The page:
Reviews for ‘Listen, Listen’

Some reviews for ‘Listen, Listen’ (Black Static 51)

When his father dies, Robert Haig moves into his house. His aunt tells him she had been telepathically in communication with his father and that his last words were about a place that had been burned and in which a man who died. The ghost of old Haig reprises his last dream. A nasty, very effective, grim tale. Sam Tomaino at sfrevu.com

Hargadon is the name of an author of whose work I have become a fan over the last few years … The main theme, of how one dies and what is supposed to happen after death, depending on whether one dies peacefully or while dreaming, is certainly original … We have spontaneous combustion, regrets, guilt, collected toys, Yeats’s Byzantium, father-son relationship, life without dreams not being a life at all, workers-boss relationship, money-making, the nature of bodies when burning, telepathy, death as the most dramatic thing you ever do… DF Lewis

In ‘Listen, Listen,’ Stephen Hargadon introduces us to Robert Haig, who inherits his toy-making father’s fortune. But Robert’s old man comes back to torment him in a unique way in this wonderfully written study of ghosts and the afterlife. The Horror Fiction Review

… reminds me a little of Mark Samuels crossed with Reggie Oliver … There’s far too little witty, decadent and disturbing prose out there, and I’m delighted to have discovered another author who is so good at it. John L Probert

Black Static 51 is available from TTA Press or Amazon.

LL

Illustration by Vince Haig: barquing.com

 

Some reviews of The Toilet (published in Black Static 49)

“Down in the neon gloom of the Toilet, among the mumblers and dribblers, the dead souls with their dead dreams, Rio Snagg indicated, with a buyer’s nod, that he wanted the same again; the same again being a pint of the celebrated local brew, Knicker Sniffer, a fierce and sooty fluid cited as the malign inspiration behind many a Friday night coshing and bludgeoning.”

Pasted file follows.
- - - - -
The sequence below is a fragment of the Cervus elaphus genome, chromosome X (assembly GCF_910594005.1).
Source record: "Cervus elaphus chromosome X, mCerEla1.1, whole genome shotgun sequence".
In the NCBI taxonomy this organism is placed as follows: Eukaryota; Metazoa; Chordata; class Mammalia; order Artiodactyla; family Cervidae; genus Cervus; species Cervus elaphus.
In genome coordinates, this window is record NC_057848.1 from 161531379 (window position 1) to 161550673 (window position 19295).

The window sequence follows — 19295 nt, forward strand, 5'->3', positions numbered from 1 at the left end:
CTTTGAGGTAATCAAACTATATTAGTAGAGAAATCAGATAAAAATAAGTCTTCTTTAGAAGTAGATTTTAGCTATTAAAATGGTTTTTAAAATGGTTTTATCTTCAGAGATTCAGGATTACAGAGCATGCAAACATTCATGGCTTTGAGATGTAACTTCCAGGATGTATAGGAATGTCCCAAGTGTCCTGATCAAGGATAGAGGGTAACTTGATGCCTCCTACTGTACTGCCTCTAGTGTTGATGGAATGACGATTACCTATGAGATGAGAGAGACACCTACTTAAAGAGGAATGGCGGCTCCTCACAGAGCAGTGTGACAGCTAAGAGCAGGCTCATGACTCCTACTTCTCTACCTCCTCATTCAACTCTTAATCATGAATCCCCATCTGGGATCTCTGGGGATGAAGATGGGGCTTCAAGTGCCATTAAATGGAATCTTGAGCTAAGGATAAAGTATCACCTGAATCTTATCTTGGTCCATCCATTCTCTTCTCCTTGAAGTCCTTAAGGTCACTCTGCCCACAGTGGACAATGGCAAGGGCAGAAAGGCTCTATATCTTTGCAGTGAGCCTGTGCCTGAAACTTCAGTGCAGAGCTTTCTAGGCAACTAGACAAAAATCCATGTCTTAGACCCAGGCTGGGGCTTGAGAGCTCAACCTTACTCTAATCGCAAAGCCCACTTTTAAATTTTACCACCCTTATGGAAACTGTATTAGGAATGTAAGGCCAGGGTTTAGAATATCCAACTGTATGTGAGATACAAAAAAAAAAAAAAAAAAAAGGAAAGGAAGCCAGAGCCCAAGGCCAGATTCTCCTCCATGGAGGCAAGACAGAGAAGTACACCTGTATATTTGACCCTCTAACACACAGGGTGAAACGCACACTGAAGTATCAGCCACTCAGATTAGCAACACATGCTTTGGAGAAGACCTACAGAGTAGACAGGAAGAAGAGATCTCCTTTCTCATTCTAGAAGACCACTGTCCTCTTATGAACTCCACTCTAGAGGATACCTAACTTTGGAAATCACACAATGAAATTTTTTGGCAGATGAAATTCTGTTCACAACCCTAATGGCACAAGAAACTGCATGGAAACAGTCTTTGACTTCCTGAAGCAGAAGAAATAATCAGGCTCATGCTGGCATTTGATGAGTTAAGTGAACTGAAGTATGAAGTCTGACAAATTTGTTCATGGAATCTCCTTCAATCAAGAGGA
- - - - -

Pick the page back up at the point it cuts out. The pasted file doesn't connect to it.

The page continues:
The Toilet Stephen Hargadon Black Static 49

Since it’s appearance in Black Static #49, a few curious passers-by and hardy souls have stepped into The Toilet. Here are their thoughts:

 

Stephen Hargadon steps up to bat next [in Black Static #49] and, quite frankly, knocks it out of the park with The Toilet. Doing what he does so well – urban horror that takes the everyday sights and sounds of the city and twists them into something much grimmer – here he takes us on a journey into a semi-hidden inner city bar that serves a very special kind of home brew.

When a murder occurs outside, police inspector Burroughs heads into the dingy joint in an effort to collect statements… only to find himself trapped in a waking nightmare. It’s a remarkable piece, and despite the short length, Hargadon manages to dredge up an atmosphere so sickly, decrepit and smeared in human excretions that you can almost smell it. It’s dark, it’s nasty, it’s slightly confounding (don’t expect to grasp its secrets easily on the first read)… and it’s bloody brilliant.

Gareth Jones ~ Dreadcentral.com

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While investigating an assault, detective Frank Burroughs becomes addicted to an unusual beer in Stephen Hargadon’s ‘The Toilet.’ The Toilet is a small bar, located a flight below street level. Burroughs’ life changes after he visits the restroom in this creepy, noir-ish mind bender.

The Horror Fiction Review

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Rio Snagg is felled by someone with a hammer outside of a pub called the Toilet. Detective Burroughs investigates but runs into trouble. I can’t go into more detail but this one was very strange

Sam Tomaino ~ sfrevu.com

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Hargadon is my cup of tea as a writer … Here the drink is stronger, Knicker Sniffer on the pump, in a basement pub that used to be a public convenience … Hargadon’s … labyrinth of The Toilet’s own lavatory has to be read to be believed. It is something else altogether. REALLY.

DF Lewis ~ The Dreamcatcher of Books

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Want to go to The Toilet?

The print edition of Black Static 49 (November-December 2015 issue) can be bought here. It contains new novelettes and short stories by Ralph Robert Moore, Thana Niveau, Simon Bestwick, Stephen Hargadon, Erinn L. Kemper, and Tim Lees. The cover art is by Martin Hanford, and interior illustrations are by Ben Baldwin, Martin Hanford, and Vincent Sammy. Features: Coffinmaker’s Blues by Stephen Volk (comment); Notes From the Borderland by Lynda E. Rucker (comment); Case Notes by Peter Tennant (book reviews and an interview with Nicole Cushing); Blood Spectrum by Tony Lee (DVD/Blu-ray reviews).

An electronic version is available from Amazon & Smashwords.

Black Static 49